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The political power of words : "democracy" and political strategies in the United States and France (1776-1871) Dupuis-Déri, Francis

Abstract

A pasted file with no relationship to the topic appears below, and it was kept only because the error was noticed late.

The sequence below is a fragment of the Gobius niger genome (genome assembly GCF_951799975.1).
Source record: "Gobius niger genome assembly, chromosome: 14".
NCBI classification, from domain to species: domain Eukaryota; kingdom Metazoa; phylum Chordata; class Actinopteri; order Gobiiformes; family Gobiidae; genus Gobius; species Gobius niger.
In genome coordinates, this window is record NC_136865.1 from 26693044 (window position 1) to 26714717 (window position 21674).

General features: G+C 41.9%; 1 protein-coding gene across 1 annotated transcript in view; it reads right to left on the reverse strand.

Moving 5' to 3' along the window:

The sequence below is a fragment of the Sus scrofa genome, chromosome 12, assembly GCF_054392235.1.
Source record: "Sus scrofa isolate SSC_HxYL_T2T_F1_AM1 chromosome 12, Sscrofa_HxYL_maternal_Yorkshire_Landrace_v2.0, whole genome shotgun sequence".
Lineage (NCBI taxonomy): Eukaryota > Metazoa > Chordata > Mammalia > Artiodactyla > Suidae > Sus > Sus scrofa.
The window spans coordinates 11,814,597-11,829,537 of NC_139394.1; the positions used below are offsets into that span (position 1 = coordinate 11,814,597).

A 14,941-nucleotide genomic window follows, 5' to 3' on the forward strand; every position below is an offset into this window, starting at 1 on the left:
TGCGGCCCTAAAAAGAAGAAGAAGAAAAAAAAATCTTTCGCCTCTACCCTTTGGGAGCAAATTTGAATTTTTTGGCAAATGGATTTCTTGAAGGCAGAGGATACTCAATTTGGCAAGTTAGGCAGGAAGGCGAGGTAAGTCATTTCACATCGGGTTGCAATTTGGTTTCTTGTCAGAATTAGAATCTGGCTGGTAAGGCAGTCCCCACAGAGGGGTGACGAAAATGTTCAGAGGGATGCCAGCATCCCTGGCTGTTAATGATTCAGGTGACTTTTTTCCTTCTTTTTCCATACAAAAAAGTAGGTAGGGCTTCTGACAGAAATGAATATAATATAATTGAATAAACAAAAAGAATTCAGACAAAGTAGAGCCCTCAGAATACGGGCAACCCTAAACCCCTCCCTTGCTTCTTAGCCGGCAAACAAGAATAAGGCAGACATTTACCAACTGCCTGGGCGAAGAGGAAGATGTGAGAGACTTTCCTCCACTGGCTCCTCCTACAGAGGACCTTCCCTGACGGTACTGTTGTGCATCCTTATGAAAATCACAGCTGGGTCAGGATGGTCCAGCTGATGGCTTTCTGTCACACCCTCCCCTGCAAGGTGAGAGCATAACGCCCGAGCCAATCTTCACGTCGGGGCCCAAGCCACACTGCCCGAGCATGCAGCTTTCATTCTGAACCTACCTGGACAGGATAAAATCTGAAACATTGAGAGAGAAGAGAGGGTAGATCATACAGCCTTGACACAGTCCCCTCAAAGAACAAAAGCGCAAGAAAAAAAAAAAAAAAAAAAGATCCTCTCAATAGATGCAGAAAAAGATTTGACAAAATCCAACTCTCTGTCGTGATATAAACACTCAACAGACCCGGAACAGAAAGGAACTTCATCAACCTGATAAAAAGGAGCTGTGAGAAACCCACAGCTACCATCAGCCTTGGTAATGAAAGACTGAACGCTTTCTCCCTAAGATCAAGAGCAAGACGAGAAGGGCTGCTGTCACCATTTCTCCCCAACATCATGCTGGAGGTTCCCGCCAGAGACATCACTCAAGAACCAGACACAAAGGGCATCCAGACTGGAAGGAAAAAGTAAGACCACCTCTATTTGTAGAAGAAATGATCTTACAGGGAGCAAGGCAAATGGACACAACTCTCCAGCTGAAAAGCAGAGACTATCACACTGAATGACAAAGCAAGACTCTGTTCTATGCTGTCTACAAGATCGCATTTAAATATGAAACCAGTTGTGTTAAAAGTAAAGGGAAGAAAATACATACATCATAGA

For more than two thousand years, "democracy" had referred to chaos, violence, irrationality and the tyranny of the mob. Almost all the principal founders of what we now call the "democratic" systems of the United States and France openly and proudly proclaimed their opposition to "democracy." "Democracy" was a term which, for them, had a disparaging connotation. Thus, the term "democracy" was an effective weapon for undermining the legitimacy of a political actor, faction or platform. Despite this inauspicious beginning, political leaders gradually became defenders and promoters of "democracy" (around 1830-40). The shift may be explained by the birth of the official parties in the United States and by the introduction of Universal suffrage (for adult males) in France. The word "democracy" was consciously employed to induce the people into believing that the politicians cared about representing their wishes and interests. In both cases—the United States and France—political factions competed for control of the term "democracy" and even openly acknowledged the existence of this semantic competition. It may be said, therefore, that it is mainly due to successful propaganda that we use the label "democracy" today to characterize the American and the French regimes.

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